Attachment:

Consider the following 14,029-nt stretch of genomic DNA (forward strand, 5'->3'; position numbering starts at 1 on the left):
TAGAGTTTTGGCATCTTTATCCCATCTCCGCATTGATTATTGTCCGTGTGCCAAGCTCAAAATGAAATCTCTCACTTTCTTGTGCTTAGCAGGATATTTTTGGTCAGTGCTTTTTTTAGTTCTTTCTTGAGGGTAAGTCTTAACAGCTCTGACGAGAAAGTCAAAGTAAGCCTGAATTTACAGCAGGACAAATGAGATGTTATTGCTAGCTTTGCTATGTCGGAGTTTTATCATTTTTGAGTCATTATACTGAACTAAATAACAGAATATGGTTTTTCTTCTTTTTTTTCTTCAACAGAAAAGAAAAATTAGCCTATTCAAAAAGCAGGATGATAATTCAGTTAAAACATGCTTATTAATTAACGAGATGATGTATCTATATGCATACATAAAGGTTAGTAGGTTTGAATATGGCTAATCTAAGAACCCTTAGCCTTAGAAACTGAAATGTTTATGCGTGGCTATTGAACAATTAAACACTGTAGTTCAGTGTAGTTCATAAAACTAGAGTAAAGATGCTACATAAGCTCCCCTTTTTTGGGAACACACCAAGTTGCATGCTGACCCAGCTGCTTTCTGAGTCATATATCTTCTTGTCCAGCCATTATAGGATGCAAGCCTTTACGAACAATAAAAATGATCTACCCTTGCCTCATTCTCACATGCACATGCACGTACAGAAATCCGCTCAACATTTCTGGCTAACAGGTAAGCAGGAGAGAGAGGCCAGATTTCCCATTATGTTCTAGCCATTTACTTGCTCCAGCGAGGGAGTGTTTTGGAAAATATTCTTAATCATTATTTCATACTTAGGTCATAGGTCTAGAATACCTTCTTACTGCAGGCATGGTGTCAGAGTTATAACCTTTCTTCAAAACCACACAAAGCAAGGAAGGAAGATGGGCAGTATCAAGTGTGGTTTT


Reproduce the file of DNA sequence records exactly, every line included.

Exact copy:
Consider the following 14,029-nt stretch of genomic DNA (forward strand, 5'->3'; position numbering starts at 1 on the left):
TAGAGTTTTGGCATCTTTATCCCATCTCCGCATTGATTATTGTCCGTGTGCCAAGCTCAAAATGAAATCTCTCACTTTCTTGTGCTTAGCAGGATATTTTTGGTCAGTGCTTTTTTTAGTTCTTTCTTGAGGGTAAGTCTTAACAGCTCTGACGAGAAAGTCAAAGTAAGCCTGAATTTACAGCAGGACAAATGAGATGTTATTGCTAGCTTTGCTATGTCGGAGTTTTATCATTTTTGAGTCATTATACTGAACTAAATAACAGAATATGGTTTTTCTTCTTTTTTTTCTTCAACAGAAAAGAAAAATTAGCCTATTCAAAAAGCAGGATGATAATTCAGTTAAAACATGCTTATTAATTAACGAGATGATGTATCTATATGCATACATAAAGGTTAGTAGGTTTGAATATGGCTAATCTAAGAACCCTTAGCCTTAGAAACTGAAATGTTTATGCGTGGCTATTGAACAATTAAACACTGTAGTTCAGTGTAGTTCATAAAACTAGAGTAAAGATGCTACATAAGCTCCCCTTTTTTGGGAACACACCAAGTTGCATGCTGACCCAGCTGCTTTCTGAGTCATATATCTTCTTGTCCAGCCATTATAGGATGCAAGCCTTTACGAACAATAAAAATGATCTACCCTTGCCTCATTCTCACATGCACATGCACGTACAGAAATCCGCTCAACATTTCTGGCTAACAGGTAAGCAGGAGAGAGAGGCCAGATTTCCCATTATGTTCTAGCCATTTACTTGCTCCAGCGAGGGAGTGTTTTGGAAAATATTCTTAATCATTATTTCATACTTAGGTCATAGGTCTAGAATACCTTCTTACTGCAGGCATGGTGTCAGAGTTATAACCTTTCTTCAAAACCACACAAAGCAAGGAAGGAAGATGGGCAGTATCAAGTGTGGTTTT